by Maria Schurr

10 Aug 2010


Nick Cave and half of the Bad Seed’s side project, Grinderman, will release a new album entitled Grinderman 2 on September 13 (UK) and 14 (US). The new video for first single “Heathen Child” provides us with a taste of what is likely to come, a taste that summons countless (uniquely awesome) associations.

The video is directed by filmmaker and longtime Cave collaborator John Hillcoat, most recently notable for helming The Road. While that film, adapted from Cormac McCarthy’s novel, was a dour and monochrome experience, Cave seems to incite Hillcoat’s more playful side. Perhaps it’s the other way around. Bad Seeds videos have been hit or miss, but they have largely been stellar when Hillcoat has been involved. This time around, he has combined quality filmmaking, stock footage, and Nick Cave’s underwear into a mindmash of splendor. The video is a tad not safe for work, but if you minimize your browser and blast the song, you have the option of turning your workplace into a palace of depravity.

by Jimmy Callaway

10 Aug 2010


The premise of the cartoon Super Chicken is deceptively simple.  A send-up of the comic-book superheroes also found on the small screen and large, the cartoon aired on Jay Ward’s George of the Jungle in 1967, and fit nicely with the show’s simple silliness, also found in other Ward shows like The Adventures of Rocky and Bullwinkle.

But as with much of Ward’s output, there was something more sophisticated lurking beneath. Put aside the thematic correlations between Super Chicken and the war in South Vietnam. On a less politicized level, the parody of superheroes often times (and certainly in this case) is as much a jab at the source as it is at the recipient. The intended audience for much superhero fare tends to be the young, the unathletic. The ineffectual. The weaklings who, despite the astronomical odds against them, want so desperately to be heroic, to be seen as heroic. It is precisely because he is neither the brightest nor the most admirable that Super Chicken is a true hero for the disenfranchised.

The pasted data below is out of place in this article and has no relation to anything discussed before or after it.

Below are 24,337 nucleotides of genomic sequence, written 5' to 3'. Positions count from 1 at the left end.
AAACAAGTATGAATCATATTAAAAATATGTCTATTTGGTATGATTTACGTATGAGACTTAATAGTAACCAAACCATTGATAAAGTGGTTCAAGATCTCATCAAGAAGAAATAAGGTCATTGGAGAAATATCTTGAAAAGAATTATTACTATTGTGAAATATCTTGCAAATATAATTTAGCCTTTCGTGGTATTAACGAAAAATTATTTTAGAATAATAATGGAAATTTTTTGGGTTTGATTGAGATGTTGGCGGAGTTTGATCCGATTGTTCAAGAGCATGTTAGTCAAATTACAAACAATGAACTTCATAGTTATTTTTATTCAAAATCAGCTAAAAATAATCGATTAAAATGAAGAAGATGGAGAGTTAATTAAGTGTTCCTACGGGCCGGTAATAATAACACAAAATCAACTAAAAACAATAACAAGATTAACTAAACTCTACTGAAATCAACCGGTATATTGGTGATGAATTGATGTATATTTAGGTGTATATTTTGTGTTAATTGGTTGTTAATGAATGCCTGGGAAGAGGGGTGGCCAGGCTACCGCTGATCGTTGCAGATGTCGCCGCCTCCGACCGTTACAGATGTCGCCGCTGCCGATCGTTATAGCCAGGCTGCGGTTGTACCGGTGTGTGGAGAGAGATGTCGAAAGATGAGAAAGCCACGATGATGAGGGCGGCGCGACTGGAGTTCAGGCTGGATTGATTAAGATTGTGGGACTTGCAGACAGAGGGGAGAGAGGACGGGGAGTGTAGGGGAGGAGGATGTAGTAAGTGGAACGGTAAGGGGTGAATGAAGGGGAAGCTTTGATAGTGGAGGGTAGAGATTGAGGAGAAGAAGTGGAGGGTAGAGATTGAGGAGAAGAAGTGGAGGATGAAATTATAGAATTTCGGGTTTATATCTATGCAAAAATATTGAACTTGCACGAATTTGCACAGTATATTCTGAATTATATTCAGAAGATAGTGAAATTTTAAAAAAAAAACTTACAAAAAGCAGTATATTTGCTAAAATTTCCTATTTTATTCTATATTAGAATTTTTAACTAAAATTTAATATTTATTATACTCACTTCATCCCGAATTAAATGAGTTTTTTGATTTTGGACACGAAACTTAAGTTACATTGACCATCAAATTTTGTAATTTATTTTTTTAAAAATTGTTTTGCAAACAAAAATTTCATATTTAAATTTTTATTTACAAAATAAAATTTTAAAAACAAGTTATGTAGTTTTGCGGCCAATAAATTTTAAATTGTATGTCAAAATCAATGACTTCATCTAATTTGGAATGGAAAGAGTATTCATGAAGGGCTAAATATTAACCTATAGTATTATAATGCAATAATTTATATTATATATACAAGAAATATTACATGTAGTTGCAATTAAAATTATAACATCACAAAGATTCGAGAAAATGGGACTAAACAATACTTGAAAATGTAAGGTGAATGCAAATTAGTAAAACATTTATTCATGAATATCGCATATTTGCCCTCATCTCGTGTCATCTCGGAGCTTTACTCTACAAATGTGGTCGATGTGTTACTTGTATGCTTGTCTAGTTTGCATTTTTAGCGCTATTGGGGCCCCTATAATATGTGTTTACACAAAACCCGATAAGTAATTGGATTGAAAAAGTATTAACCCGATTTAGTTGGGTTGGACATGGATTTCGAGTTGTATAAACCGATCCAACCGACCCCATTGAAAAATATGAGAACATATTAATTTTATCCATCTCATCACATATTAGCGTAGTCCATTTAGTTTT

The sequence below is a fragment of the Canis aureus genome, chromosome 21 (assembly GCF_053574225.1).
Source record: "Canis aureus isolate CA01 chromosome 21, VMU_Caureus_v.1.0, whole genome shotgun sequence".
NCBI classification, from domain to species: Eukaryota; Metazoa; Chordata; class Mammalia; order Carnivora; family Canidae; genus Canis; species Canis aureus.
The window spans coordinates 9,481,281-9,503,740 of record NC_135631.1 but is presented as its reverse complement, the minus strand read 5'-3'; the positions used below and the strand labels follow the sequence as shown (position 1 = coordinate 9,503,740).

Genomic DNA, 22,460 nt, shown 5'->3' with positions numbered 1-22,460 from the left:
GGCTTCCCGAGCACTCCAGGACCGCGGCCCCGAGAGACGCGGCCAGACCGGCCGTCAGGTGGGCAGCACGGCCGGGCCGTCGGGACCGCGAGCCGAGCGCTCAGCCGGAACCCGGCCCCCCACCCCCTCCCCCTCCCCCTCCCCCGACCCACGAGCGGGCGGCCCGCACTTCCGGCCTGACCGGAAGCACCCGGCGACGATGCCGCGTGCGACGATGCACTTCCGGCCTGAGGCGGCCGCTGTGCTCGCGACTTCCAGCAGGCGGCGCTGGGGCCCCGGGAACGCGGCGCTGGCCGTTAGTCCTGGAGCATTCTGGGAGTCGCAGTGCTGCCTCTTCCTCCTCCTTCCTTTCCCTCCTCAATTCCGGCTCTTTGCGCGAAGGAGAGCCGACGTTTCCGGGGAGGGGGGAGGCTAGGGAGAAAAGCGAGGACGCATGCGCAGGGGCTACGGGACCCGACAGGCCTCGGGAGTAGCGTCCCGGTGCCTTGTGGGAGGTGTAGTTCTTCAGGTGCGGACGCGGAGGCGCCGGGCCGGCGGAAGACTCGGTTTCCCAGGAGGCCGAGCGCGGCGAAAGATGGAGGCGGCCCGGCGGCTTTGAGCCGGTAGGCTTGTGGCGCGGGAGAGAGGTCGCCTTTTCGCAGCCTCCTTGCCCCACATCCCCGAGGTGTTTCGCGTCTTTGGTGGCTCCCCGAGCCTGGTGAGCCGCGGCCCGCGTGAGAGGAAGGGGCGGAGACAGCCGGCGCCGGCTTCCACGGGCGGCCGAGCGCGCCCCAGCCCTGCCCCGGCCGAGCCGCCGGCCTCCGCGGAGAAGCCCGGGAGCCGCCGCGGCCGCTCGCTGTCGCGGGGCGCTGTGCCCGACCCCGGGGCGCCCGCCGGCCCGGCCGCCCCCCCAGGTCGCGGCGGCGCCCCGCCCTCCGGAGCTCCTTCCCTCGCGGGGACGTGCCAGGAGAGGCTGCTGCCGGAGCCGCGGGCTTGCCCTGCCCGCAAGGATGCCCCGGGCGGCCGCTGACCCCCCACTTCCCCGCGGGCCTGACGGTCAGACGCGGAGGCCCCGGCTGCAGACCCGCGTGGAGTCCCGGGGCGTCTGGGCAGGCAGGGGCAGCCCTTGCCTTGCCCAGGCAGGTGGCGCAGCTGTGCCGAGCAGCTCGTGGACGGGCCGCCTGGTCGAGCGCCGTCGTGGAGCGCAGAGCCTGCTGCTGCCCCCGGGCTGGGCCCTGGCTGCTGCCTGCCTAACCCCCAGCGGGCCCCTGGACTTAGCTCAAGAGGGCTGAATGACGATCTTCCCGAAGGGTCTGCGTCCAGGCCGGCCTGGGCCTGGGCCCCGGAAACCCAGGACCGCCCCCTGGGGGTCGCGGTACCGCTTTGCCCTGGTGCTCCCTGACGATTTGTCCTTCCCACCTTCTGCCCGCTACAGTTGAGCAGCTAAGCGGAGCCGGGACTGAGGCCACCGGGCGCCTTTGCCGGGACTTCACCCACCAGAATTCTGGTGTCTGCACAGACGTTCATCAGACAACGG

In the insanely catchy opening theme, we can see two very quick shots that strengthen this claim. First, within the opening seconds, during the lyric “When you’re threatened by a stranger”, an elderly woman is pounding on an over-sized thug with her purse. Simple reversal of fortunes equals a quick laugh. But pause the YouTube video here and think about it: do we know this “thug” was at all threatening this woman? What if he had been offering her assistance across the street? Asking for directions to the local charity hospital so he could volunteer? That ever-present polarization between the elderly and the young was probably never more at the forefront of the American mind than it was during the late 1960s, and here Jay Ward has, however briefly, captured that. Who else to save a “thug” from a “granny” than Super Chicken?

This notion of the generation gap is reinforced with the very next lyric/image (“When it looks like you will take a lickin’”). A young man is about to be spanked. We know not his dastardly crime, but we all know that position, that feeling of terror: “An authority figure is punishing me!”  Ineffectual.  Weak.  It hits an immediate emotional core, and that extended caaaaaall for rescue reverberates from within.

Even if it is for a chicken and a lion in an egg-shaped flying car.